January 4, 2010 – Here’s a good start to the new year – a bellwether research firm is forecasting a rebound in online media spending in 2010, led by the emergence of video as a major force in Web advertising.
eMarketer predicts that online advertising will grow 5.5 percent this year to $23.6 billion, compared to a decrease of 4.6 percent in 2009 when Internet ad spending finished the year at $22.4 billion. While most online segments will experience modest growth, video advertising is set to spurt ahead by nearly 40 percent in 2010 to $1.4 billion, up from $1 billion in 2009.
Predicted growth in 2010 will make video one of the top three categories online, behind online banner ads and search. By 2014 video ads will generate more than $5 billion, search ads will corral about $16 billion in ad spend, and banner ads will produce about $6 billion, eMarketer says.
Video is the only category that can be expected to continue growing by big amounts in the years ahead, the firm says. “Video ad spending growth will far outpace any other online format, running in the 34 percent to 45 percent range from 2009 through 2014,” says David Hallerman, an eMarketer senior analyst. “These extremely high growth rates are the result of video ads moving from the sidelines to center stage, becoming the main form of brand advertising in the digital space.”
In contrast, spending on rich media is slated to rise 5.5 percent this year ($1.6 billion by year-end) and banner ads by 3.3 percent ($5 billion by year-end). Other online ad formats contributing to the total include email, lead generation, classified and sponsorship.
Marketers are warming up to video advertising because it’s more effective and it’s also familiar to them. They can also easily shift budgets and creative onto the Web.
According to comScore, brands using online video or rich media ads have seen lifts in incremental buying of anywhere from 20 percent to 40 percent or higher compared to other ad forms. ComScore tracks the impact of online video ads by measuring, for instance, whether Internet users who saw an online video ad then went on to visit a site or buy a product.
But in the near term, don’t expect major advances in video formats online. Pre-rolls will continue to dominate on the Web, because most advertisers prefer cutting down existing TV commercials into 15- and 30-second spots for online pre-rolls. According to online video ad network YuMe, about 95 percent of the ads YuMe, and most other video networks serve, run in the pre-roll format.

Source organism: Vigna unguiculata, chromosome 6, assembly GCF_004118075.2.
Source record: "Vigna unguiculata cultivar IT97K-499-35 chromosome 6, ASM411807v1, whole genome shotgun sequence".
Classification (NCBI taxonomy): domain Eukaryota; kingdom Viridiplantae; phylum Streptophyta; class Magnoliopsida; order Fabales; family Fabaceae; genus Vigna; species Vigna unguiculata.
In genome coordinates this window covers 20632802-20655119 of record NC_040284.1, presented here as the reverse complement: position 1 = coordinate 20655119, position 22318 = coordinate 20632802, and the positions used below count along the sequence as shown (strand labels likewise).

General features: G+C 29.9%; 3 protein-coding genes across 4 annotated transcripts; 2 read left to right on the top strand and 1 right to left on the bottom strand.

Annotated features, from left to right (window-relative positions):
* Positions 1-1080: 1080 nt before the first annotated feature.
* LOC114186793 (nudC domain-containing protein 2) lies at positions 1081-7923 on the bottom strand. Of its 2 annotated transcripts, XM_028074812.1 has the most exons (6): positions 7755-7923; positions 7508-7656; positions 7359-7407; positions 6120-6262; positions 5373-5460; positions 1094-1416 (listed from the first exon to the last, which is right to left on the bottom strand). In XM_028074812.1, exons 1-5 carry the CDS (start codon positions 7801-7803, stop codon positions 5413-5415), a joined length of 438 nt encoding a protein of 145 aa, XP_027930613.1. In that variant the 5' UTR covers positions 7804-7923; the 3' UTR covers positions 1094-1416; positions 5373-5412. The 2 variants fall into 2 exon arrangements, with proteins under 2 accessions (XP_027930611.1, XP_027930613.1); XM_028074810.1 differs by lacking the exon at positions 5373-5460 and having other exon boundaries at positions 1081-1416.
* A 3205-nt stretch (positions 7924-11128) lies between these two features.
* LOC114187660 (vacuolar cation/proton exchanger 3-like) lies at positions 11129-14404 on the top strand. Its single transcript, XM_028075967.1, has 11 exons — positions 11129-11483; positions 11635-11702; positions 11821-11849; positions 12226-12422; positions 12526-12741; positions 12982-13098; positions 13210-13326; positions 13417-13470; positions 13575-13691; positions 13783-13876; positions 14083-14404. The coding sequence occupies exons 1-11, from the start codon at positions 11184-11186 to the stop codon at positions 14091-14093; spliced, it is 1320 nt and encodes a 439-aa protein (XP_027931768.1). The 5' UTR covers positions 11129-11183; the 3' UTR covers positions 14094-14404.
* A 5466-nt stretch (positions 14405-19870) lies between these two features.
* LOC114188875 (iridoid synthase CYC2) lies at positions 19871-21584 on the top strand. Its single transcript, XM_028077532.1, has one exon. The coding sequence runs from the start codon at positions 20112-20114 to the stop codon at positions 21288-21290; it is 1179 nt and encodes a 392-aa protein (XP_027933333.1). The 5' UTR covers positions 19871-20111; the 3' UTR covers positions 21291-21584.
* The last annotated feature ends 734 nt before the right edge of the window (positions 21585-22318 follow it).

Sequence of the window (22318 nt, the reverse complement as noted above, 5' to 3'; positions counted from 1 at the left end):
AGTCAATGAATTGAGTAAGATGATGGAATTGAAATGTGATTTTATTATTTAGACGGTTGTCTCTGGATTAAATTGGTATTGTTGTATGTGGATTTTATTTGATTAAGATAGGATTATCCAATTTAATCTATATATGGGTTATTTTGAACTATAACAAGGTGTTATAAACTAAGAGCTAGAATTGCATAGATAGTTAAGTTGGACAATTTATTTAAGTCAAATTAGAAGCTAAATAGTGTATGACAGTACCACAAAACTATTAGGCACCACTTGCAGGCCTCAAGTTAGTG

But there is a growing body of evidence that advertisers can generate a higher return on investment when they create Web-tailored ads, often using a pre-roll as the springboard.
Both YuMe and competitive online video ad network ScanScout have found that engagements rates with video ads are three to four times higher when a marketer uses custom spots, new creative and interactivity than they are for pre-roll ads.
YuMe recorded more than three billion views of video ads in the first nine months of 2009 and found that when advertisers customize the creative for the online video medium they can garner much higher click-through or engagement rates. “We see up to five percent click yields when people really take the time to develop creative that is online-specific and have the opportunity to engage the audience versus taking a TV ad and sticking it in front of the content,” said Michael Mathieu, CEO of YuMe.
Traditional types of pre-rolls clock in at about one percent interaction, YuMe found. Some of the clients YuMe has served up tailored ads for include Axe, Dove, Vitamin Water, Universal Pictures and Land Rover.
Because of the success with tailored ads, YuMe is exploring additional types of online video ad formats such as embedding ad units in the video. That could include contextually relevant ads layered on top of the video itself.
Competitive video ad network ScanScout has also found that customized spots yield much higher engagement rates. Interactive ads that let customers participate in polls, for instance, are generating four times better click-through rates than standard pre-rolls, said ScanScout, citing data from a recent Vaseline campaign run across its network.
The Vaseline campaign included a pre-roll unit that allowed users to vote on their favorite features of the lotion. Interactivity can also include letting viewers opt in to receive coupons or more information on a product.
As advertisers shift more dollars to the Web and as more studies pointing to the effectiveness of interactivity and customization emerge, marketers are apt to experiment with those video formats more frequently. Still to be determined is whether the Web audience is ready to accept a shift from pre-roll placements to ad breaks in the content.